Joshua Bell returns for first New World date in two decades
Perhaps his no-drama, all-American-guy persona has something to do with it—as much as his massive and ongoing success, which continues unabated with a string of top-selling recordings, television appearances, bridge-building crossover, and film scores.
Yet every time one encounters Bell on stage or in a new recording, it’s manifestly apparent that all the high-powered publicity is not empty hype. Indeed, in his faultless technique, dynamism, intelligence and -perhaps most strikingly—taste—the perennially youthful 41-year-old from Bloomington, Indiana remains one of the finest and most complete musicians currently before the public.
Violinists are often withering in their opinions of colleagues, particularly those they consider overrated. Yet Bell manages to be universally admired by his peers even in a competitive profession not always known for collegial goodwill.
“He’s just a terrific player, point blank,” says violinist Lara St. John. “He’s got a great sense of style and he’s really consistent. He just never seems to have a bad day.”
Bell’s combination of delicacy and powerhouse virtuosity also impresses the Canadian musician. “He’s very thoughtful about what he does and yet he’s never boring,” she adds. “When I need to buy a recording of something, and he has done one, I always get his first.”
Joshua Bell will return to Miami Saturday night to perform Saint-Saens with conductor Vladimir Ashkenazy and the New World Symphony at the Adrienne Arsht Center, his first appearance with the orchestra in 21 years.
In addition to his musical acclaim, Bell is also likely one of the world’s few top violinists who can spend the first five minutes of an interview enthusiastically talking football. A few season back, Bell—a committed Colts and Giants fan—was booked at the Kravis Center the night of the Super Bowl and he helpfully supplied his audience with score updates at intermission and between works.
“That [event] certainly wouldn’t have been by my design because I’m a huge football fan,” he says with a laugh. “Nowadays I wouldn’t do that because a lot of people do what I do—tape the game at home to watch it later—and I don’t want to know the score.” Last year when the Indianapolis Colts were in a playoff game and he was performing the same night, he asked the audience to please refrain from mentioning the final score after the concert while he was signing autographs. “I was very serious about it. I was taping it in my hotel room and I wanted to watch it after the concert. Inevitably, someone told me.”
Football apart, the lack of ego and professionalism that Bell exhibits in interviews belies the live-wire intensity of his music-making. For his regular recital partner, pianist Jeremy Denk, part of Bell’s success is attributable to the fact that he is a keen observer with “a startlingly quick mind.”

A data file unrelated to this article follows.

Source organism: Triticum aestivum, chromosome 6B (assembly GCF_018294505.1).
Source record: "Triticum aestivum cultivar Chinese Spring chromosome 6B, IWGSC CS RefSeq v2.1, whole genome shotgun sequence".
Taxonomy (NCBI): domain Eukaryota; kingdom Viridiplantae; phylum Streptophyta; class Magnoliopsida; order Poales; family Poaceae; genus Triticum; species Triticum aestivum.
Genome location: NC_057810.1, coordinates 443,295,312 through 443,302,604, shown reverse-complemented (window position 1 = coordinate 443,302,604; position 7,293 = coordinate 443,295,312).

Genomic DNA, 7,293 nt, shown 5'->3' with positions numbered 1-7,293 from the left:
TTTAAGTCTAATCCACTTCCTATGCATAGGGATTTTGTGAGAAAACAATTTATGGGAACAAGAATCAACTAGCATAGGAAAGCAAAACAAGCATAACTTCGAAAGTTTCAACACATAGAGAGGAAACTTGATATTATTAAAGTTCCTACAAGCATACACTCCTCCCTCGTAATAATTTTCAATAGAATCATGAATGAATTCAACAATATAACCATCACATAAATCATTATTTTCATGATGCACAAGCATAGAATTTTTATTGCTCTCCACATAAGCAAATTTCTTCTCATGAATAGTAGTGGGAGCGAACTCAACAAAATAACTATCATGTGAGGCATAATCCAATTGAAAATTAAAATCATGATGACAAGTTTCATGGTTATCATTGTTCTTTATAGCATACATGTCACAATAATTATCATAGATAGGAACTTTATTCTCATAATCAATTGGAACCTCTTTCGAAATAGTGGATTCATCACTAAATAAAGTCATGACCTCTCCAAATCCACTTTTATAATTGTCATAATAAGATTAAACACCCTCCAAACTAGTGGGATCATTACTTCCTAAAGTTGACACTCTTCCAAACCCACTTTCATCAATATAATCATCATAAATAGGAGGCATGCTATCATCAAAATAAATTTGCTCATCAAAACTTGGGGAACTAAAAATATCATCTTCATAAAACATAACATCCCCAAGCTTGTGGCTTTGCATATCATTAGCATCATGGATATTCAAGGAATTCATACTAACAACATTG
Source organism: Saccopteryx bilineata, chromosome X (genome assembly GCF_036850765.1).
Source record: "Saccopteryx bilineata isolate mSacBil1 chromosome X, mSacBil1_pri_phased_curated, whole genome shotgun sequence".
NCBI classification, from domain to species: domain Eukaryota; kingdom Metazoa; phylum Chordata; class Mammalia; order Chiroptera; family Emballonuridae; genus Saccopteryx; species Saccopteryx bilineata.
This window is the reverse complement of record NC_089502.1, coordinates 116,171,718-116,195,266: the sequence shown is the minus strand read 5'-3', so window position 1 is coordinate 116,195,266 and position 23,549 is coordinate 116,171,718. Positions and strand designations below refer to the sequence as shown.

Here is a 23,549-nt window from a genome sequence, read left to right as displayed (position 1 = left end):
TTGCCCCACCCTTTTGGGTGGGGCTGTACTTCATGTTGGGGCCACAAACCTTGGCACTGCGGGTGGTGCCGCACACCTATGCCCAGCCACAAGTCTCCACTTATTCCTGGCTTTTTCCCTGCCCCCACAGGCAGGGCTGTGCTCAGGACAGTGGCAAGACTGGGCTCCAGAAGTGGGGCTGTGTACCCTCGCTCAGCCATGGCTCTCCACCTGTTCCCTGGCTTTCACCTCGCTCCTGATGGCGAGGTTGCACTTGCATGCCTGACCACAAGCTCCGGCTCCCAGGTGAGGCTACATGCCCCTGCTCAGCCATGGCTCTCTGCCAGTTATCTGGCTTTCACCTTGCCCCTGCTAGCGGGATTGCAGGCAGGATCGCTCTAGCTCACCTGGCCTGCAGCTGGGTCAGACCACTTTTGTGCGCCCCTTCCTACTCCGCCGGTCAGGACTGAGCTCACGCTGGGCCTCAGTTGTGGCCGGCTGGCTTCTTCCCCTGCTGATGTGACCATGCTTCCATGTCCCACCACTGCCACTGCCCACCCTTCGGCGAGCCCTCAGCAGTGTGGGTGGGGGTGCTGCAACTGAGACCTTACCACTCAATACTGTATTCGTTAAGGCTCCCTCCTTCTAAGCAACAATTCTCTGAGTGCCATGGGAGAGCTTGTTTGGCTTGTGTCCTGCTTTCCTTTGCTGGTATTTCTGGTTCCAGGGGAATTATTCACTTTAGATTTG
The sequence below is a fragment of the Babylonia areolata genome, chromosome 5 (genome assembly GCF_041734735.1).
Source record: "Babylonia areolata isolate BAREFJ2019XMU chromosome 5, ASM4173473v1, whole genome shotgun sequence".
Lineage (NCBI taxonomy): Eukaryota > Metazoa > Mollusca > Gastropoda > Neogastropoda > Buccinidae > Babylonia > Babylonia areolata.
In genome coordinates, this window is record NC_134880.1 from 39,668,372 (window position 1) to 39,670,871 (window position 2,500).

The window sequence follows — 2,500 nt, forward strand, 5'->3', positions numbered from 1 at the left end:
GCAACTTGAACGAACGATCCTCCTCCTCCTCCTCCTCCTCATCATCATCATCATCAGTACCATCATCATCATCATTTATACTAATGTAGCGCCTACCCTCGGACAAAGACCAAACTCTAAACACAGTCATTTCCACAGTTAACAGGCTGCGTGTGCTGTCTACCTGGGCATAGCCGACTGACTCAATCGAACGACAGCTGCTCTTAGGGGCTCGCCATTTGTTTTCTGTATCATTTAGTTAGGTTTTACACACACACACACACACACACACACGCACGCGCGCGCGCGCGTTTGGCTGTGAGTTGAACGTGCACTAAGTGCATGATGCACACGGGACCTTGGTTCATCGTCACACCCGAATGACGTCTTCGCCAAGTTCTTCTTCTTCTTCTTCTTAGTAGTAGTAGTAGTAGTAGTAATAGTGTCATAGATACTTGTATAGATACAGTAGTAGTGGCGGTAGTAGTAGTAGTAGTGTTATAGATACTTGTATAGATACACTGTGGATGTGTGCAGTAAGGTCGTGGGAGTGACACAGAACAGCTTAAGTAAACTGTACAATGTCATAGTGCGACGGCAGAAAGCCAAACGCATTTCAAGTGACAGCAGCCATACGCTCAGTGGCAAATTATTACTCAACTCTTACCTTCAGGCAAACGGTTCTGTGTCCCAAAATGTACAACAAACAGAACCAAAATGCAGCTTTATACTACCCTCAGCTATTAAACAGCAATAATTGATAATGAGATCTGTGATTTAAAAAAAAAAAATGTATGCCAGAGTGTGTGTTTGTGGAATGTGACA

“He notices much more than he ever lets on,” writes Denk in an email from on the road. “Josh is intensely concerned with connections in every sense … particularly he is attentive to the cohesion of the phrase, or the movement: he wants it all to ‘tie together,’ so the audience can follow the story, so they can be engaged by it, so the action never flags.”
Denk also feels his colleague’s gifts as a natural communicator always highlight his performances. “He understands pacing and drama and wants to make sure everyone out there can stay with the musical narrative. Also, of course, Josh has a beautiful sound, and he is not afraid to play softly, to explore dynamic and emotional extremes.”
Bell’s most recent recording of Vivaldi’s omnipresent Four Seasons—his first, amazingly—- is a fine example of his ability to invest even the most familiar music with freshness and excitement. His graceful playing is mindful of Baroque style without sounding pedantic, and makes the period-versus-modern-instrument debate seem irrelevant.
In recent years, Bell has performed The Four Seasons frequently, playing and leading the Saint Paul Chamber Orchestra and the Academy of St. Martin in the Fields, the latter ensemble of which is featured on the new recording “I had a great rapport and collaboration with the Academy, and I felt ready to put it on a disc. They’re great chamber musicians and most of them play in string quartets.”
Bell says he did not consciously adopt an authenticist approach nor a post-traditional one. “Style, I feel, is not something that should sound self-conscious,” he says. “My style has gradually changed over the years through the influences I’ve had but it’s not something I forced on it. You might call it a mishmash. I don’t know what you’d call it. It’s what feels right to me.”
While he is grateful for the insights and historical awareness that the period instrument brigades have provided, Bell believes too often some of its more ascetic proponents tend towards a striving for effect, forcibly grafting Baroque elements upon the music. “My biggest gripe is that so often it just sounds self conscious. You have the score but the soul is gone.”